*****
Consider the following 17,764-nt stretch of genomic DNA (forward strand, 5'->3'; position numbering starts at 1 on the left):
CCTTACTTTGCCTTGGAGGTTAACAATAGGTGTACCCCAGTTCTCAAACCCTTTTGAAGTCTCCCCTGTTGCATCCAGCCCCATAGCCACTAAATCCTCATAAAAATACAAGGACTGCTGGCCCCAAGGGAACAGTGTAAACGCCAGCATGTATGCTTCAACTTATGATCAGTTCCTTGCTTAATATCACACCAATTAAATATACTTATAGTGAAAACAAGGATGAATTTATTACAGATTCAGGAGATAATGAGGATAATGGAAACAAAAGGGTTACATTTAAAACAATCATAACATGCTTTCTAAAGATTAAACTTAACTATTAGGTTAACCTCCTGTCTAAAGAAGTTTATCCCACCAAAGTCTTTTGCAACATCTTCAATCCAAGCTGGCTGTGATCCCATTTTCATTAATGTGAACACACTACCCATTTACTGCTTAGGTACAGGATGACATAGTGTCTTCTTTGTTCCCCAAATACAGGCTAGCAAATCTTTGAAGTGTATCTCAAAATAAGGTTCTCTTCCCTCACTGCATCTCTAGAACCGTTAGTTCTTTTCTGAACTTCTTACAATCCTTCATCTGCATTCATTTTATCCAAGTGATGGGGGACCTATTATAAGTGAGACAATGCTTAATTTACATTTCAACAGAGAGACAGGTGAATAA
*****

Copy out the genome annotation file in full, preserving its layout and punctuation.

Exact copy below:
Consider the following 17,764-nt stretch of genomic DNA (forward strand, 5'->3'; position numbering starts at 1 on the left):
CCTTACTTTGCCTTGGAGGTTAACAATAGGTGTACCCCAGTTCTCAAACCCTTTTGAAGTCTCCCCTGTTGCATCCAGCCCCATAGCCACTAAATCCTCATAAAAATACAAGGACTGCTGGCCCCAAGGGAACAGTGTAAACGCCAGCATGTATGCTTCAACTTATGATCAGTTCCTTGCTTAATATCACACCAATTAAATATACTTATAGTGAAAACAAGGATGAATTTATTACAGATTCAGGAGATAATGAGGATAATGGAAACAAAAGGGTTACATTTAAAACAATCATAACATGCTTTCTAAAGATTAAACTTAACTATTAGGTTAACCTCCTGTCTAAAGAAGTTTATCCCACCAAAGTCTTTTGCAACATCTTCAATCCAAGCTGGCTGTGATCCCATTTTCATTAATGTGAACACACTACCCATTTACTGCTTAGGTACAGGATGACATAGTGTCTTCTTTGTTCCCCAAATACAGGCTAGCAAATCTTTGAAGTGTATCTCAAAATAAGGTTCTCTTCCCTCACTGCATCTCTAGAACCGTTAGTTCTTTTCTGAACTTCTTACAATCCTTCATCTGCATTCATTTTATCCAAGTGATGGGGGACCTATTATAAGTGAGACAATGCTTAATTTACATTTCAACAGAGAGACAGGTGAATAA